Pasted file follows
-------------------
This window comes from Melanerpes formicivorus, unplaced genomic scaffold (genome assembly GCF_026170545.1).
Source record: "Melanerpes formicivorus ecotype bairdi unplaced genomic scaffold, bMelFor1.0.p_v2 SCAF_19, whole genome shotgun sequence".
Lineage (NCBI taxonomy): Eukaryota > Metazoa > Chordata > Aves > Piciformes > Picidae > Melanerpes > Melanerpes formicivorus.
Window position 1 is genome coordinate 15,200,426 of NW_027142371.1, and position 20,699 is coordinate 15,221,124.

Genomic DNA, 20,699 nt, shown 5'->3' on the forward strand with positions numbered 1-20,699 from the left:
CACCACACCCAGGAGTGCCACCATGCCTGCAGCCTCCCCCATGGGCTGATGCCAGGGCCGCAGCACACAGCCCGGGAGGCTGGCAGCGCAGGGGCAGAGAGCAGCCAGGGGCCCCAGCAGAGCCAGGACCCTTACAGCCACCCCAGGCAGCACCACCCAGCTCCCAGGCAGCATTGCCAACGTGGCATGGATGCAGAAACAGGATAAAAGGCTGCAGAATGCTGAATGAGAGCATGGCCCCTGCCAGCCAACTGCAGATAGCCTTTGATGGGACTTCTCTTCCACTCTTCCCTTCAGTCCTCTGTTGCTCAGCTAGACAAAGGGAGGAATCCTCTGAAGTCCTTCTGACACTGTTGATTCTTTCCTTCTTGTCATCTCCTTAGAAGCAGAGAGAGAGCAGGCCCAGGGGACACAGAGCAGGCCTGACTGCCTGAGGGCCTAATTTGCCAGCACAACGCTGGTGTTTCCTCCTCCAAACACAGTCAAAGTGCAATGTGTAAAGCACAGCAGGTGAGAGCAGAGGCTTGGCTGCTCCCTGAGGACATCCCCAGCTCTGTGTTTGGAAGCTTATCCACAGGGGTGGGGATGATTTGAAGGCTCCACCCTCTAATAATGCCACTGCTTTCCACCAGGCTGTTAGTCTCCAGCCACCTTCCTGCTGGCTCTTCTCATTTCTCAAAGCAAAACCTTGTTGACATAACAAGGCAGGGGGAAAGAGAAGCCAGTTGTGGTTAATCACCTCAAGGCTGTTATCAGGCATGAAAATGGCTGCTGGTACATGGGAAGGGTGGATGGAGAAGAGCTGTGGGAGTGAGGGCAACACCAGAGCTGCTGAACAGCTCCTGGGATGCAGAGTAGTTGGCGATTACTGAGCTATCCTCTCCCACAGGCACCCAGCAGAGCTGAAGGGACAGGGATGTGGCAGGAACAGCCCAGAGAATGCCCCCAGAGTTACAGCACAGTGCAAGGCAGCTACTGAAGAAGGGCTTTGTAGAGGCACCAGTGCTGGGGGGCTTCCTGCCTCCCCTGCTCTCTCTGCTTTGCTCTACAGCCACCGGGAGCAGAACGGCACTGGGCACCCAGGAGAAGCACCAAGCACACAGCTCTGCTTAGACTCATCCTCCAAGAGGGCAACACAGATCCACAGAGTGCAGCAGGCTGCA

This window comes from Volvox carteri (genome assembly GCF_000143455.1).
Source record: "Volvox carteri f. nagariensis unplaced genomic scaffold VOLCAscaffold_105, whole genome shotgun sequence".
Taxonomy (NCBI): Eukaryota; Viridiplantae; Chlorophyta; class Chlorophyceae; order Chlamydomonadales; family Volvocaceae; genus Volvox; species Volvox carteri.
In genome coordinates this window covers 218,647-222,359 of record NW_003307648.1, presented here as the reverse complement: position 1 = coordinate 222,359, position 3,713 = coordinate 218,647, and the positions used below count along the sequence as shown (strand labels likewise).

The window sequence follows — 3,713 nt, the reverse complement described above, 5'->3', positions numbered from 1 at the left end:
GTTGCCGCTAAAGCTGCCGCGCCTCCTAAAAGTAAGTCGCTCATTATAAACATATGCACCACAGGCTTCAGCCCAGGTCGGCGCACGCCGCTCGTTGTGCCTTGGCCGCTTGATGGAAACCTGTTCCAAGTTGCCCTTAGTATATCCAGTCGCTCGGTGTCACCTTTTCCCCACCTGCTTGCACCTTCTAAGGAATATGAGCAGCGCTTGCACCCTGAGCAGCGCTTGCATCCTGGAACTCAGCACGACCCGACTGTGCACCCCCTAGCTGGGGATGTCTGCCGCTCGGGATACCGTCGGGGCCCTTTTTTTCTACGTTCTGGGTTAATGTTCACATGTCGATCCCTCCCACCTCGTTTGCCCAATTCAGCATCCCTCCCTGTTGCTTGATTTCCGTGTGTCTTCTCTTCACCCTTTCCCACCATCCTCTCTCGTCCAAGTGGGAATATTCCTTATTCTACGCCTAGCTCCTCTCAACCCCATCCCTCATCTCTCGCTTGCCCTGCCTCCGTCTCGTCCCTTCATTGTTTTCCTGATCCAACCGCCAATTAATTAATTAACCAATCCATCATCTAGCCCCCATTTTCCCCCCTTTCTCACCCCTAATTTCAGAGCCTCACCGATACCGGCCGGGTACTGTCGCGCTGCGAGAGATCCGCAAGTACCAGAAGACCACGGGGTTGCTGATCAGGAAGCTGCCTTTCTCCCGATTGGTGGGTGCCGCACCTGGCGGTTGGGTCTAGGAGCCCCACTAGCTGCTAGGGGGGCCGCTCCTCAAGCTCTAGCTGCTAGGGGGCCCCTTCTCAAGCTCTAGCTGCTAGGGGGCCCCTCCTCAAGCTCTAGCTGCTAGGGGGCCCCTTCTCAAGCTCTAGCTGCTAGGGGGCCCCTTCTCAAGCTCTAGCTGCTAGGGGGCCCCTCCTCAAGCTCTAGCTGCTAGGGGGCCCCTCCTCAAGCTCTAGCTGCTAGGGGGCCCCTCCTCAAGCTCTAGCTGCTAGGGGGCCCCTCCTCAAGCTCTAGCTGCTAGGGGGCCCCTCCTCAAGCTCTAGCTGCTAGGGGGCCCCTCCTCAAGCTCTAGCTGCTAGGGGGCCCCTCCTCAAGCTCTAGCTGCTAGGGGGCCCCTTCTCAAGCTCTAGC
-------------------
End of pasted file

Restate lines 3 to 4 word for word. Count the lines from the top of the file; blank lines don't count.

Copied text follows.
Lineage (NCBI taxonomy): Eukaryota > Metazoa > Chordata > Aves > Piciformes > Picidae > Melanerpes > Melanerpes formicivorus.
Window position 1 is genome coordinate 15,200,426 of NW_027142371.1, and position 20,699 is coordinate 15,221,124.